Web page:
Fox News host Tucker Carlson warned his viewers Wednesday night that the death toll from Covid-19 vaccines may be disconcertingly high — citing a federal database in which individuals can self-report suspicious deaths or adverse reactions without verification or evidence — even though federal officials say there is no evidence these deaths are linked to the vaccines.
Carlson cited recent data from the Vaccine Adverse Event Reporting System — a database run by the FDA and CDC — showing more than 3,300 reports of deaths after coronavirus shots were administered, a sum Carlson called “not even close to normal.”
Carlson acknowledged some of these deaths may have been coincidences, and concluded it’s unclear how many fatalities are actually linked to the vaccines.
The CDC says it promptly investigates these death reports as they arrive, and the agency hasn’t found any link between the coronavirus vaccines and fatalities so far.
VAERS’ own online disclaimer says it shouldn’t be used to count the number of vaccine reactions because it “may contain information that is incomplete, inaccurate, coincidental, or unverifiable,” especially since healthcare providers are encouraged to file reports even when they think an adverse event has nothing to do with a vaccine.
The potential for coincidences is especially high because coronavirus vaccines have been administered to so many Americans: “When you’re giving a COVID-19 vaccine to elderly adults, there are going to be people who die shortly after vaccination because they would have died anyway,” Dr. William Moss, a public health professor at Johns Hopkins University, told Politifact this week.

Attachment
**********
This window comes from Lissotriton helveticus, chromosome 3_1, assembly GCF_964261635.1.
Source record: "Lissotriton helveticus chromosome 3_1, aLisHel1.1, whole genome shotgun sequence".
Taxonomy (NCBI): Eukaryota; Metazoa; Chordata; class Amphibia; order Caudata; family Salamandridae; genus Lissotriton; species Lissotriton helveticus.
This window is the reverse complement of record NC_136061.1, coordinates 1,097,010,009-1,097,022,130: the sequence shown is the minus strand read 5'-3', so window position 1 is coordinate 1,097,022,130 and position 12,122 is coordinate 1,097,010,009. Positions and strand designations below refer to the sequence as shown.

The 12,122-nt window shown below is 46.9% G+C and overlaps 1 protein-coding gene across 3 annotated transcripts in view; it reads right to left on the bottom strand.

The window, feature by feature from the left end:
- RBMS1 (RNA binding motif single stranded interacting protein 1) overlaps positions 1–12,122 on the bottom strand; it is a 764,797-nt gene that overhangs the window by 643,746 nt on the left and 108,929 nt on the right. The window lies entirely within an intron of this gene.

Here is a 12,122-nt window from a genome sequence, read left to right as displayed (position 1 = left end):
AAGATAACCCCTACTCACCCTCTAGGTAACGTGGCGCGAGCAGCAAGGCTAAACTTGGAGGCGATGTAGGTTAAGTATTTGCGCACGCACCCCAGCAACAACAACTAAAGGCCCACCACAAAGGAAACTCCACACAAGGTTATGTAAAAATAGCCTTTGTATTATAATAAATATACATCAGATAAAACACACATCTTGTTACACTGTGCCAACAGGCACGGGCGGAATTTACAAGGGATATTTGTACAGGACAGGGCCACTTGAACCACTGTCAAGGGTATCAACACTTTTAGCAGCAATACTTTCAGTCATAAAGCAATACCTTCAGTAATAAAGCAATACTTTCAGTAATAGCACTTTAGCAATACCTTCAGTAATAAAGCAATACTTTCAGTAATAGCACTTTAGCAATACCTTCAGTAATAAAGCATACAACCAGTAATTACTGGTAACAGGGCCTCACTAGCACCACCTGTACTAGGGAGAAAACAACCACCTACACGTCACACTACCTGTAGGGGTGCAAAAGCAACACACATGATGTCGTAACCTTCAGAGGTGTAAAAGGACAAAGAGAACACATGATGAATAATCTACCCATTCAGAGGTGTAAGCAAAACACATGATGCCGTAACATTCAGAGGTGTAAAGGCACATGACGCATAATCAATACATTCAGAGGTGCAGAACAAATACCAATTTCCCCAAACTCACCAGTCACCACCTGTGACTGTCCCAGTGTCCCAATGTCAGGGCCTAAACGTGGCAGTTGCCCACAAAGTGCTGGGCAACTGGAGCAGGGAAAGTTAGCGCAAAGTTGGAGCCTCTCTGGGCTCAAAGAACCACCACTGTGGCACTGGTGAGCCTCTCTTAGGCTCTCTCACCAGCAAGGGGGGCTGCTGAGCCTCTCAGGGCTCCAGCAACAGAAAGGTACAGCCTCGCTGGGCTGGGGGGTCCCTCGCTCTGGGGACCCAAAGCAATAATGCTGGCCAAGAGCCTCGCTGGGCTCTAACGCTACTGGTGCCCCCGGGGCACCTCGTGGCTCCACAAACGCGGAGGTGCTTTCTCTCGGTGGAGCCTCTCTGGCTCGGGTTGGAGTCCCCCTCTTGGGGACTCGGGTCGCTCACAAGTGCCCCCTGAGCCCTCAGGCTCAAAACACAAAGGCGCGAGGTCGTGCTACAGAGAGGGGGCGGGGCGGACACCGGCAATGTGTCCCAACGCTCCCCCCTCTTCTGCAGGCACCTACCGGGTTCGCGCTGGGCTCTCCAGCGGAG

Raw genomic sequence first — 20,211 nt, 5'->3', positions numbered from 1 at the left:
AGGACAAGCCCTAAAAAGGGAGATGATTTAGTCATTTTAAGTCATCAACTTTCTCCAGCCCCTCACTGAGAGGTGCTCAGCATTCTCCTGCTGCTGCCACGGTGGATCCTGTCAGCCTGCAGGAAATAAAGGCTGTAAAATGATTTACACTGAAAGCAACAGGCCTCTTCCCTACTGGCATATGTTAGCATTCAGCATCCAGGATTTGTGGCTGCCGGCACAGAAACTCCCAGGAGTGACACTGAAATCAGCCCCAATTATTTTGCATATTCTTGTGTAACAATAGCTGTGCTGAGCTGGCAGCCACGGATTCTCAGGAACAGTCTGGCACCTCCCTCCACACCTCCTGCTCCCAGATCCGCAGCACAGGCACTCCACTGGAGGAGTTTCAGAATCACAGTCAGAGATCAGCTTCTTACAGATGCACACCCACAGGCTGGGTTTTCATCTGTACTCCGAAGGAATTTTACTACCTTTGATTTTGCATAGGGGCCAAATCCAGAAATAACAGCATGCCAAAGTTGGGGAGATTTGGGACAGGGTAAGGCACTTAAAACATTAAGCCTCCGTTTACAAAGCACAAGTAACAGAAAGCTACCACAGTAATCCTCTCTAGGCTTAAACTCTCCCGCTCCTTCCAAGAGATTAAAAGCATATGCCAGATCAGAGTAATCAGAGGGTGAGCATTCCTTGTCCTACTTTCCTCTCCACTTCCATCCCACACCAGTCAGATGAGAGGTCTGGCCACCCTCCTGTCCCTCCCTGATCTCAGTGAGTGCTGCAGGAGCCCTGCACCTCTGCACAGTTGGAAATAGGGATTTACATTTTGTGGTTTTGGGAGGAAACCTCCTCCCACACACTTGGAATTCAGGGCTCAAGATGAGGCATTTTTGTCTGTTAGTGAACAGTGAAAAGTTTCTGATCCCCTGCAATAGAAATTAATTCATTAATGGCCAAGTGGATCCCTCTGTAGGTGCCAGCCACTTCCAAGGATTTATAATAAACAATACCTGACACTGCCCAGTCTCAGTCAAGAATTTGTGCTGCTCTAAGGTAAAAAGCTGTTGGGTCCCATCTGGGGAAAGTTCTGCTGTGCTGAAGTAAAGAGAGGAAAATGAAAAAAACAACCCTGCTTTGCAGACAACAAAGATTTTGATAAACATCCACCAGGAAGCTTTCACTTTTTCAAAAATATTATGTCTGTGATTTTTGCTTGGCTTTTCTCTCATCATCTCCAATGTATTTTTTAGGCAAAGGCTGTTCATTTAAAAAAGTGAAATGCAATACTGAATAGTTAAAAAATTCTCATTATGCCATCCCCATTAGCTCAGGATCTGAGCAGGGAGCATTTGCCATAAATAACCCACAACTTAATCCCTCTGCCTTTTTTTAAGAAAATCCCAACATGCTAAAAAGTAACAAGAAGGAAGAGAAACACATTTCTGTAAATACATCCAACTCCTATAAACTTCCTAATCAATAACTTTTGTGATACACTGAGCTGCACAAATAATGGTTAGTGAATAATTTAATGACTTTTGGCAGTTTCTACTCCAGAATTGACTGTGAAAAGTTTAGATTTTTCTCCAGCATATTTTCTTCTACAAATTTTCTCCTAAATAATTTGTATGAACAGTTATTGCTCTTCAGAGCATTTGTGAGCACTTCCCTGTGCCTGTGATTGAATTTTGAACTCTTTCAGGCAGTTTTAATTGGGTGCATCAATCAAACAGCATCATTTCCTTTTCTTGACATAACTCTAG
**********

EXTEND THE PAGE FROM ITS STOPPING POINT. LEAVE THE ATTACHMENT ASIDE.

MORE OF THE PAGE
Fox News pointed Forbes to multiple instances of Carlson praising vaccines and referring to himself as pro-vaccine.
VAERS reports are often cited by anti-vaccine groups. Carlson says he is pro-vaccine and has encouraged vulnerable people to get vaccinated. On Wednesday night, he framed his coverage of VAERS partly as a critique of the system’s flaws and potential for inaccuracy.
“What is happening now, for whatever reason, is not even close to normal. It’s not even close to what we see in previous years with previous vaccines,” Carlson said. “Most vaccines are not accused of killing large numbers of people.”
“CDC and FDA physicians review each case report of death as soon as notified and CDC requests medical records to further assess reports,” the CDC said on its website. “A review of available clinical information, including death certificates, autopsy, and medical records has not established a causal link to COVID-19 vaccines.”
Carlson has often used his show to float controversial, questionable theories about coronavirus vaccines. He’s implied that public health officials are trying to coerce people into getting vaccinated, and he’s wondered aloud whether the vaccines are ineffective.
25%. That’s the percentage of Americans who say they’re unwilling to get vaccinated, a 10-point decrease since December, according to Gallup polling. Vaccine hesitancy rates are especially high among Republicans.